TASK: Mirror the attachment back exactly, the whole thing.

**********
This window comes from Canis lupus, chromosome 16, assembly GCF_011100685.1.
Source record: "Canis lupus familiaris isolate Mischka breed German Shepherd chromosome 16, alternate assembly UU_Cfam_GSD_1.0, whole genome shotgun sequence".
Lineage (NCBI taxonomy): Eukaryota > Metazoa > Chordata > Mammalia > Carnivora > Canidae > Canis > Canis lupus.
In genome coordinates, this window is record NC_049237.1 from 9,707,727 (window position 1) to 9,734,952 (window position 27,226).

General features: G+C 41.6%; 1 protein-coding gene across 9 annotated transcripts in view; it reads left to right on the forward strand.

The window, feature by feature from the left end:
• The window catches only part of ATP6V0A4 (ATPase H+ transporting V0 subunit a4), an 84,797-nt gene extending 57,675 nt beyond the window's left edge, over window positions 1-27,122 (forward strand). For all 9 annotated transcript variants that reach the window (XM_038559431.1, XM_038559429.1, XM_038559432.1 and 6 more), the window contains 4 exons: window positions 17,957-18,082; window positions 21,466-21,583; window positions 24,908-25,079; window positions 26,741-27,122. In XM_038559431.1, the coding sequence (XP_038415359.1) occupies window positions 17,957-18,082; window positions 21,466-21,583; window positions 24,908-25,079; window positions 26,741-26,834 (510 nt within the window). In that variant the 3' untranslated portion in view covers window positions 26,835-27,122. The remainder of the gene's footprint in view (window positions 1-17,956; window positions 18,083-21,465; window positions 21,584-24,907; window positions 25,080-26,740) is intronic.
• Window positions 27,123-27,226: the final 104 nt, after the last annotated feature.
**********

This window comes from Canis lupus, chromosome 16, assembly GCF_011100685.1.
Source record: "Canis lupus familiaris isolate Mischka breed German Shepherd chromosome 16, alternate assembly UU_Cfam_GSD_1.0, whole genome shotgun sequence".
Lineage (NCBI taxonomy): Eukaryota > Metazoa > Chordata > Mammalia > Carnivora > Canidae > Canis > Canis lupus.
In genome coordinates, this window is record NC_049237.1 from 9,707,727 (window position 1) to 9,734,952 (window position 27,226).

General features: G+C 41.6%; 1 protein-coding gene across 9 annotated transcripts in view; it reads left to right on the forward strand.

The window, feature by feature from the left end:
• The window catches only part of ATP6V0A4 (ATPase H+ transporting V0 subunit a4), an 84,797-nt gene extending 57,675 nt beyond the window's left edge, over window positions 1-27,122 (forward strand). For all 9 annotated transcript variants that reach the window (XM_038559431.1, XM_038559429.1, XM_038559432.1 and 6 more), the window contains 4 exons: window positions 17,957-18,082; window positions 21,466-21,583; window positions 24,908-25,079; window positions 26,741-27,122. In XM_038559431.1, the coding sequence (XP_038415359.1) occupies window positions 17,957-18,082; window positions 21,466-21,583; window positions 24,908-25,079; window positions 26,741-26,834 (510 nt within the window). In that variant the 3' untranslated portion in view covers window positions 26,835-27,122. The remainder of the gene's footprint in view (window positions 1-17,956; window positions 18,083-21,465; window positions 21,584-24,907; window positions 25,080-26,740) is intronic.
• Window positions 27,123-27,226: the final 104 nt, after the last annotated feature.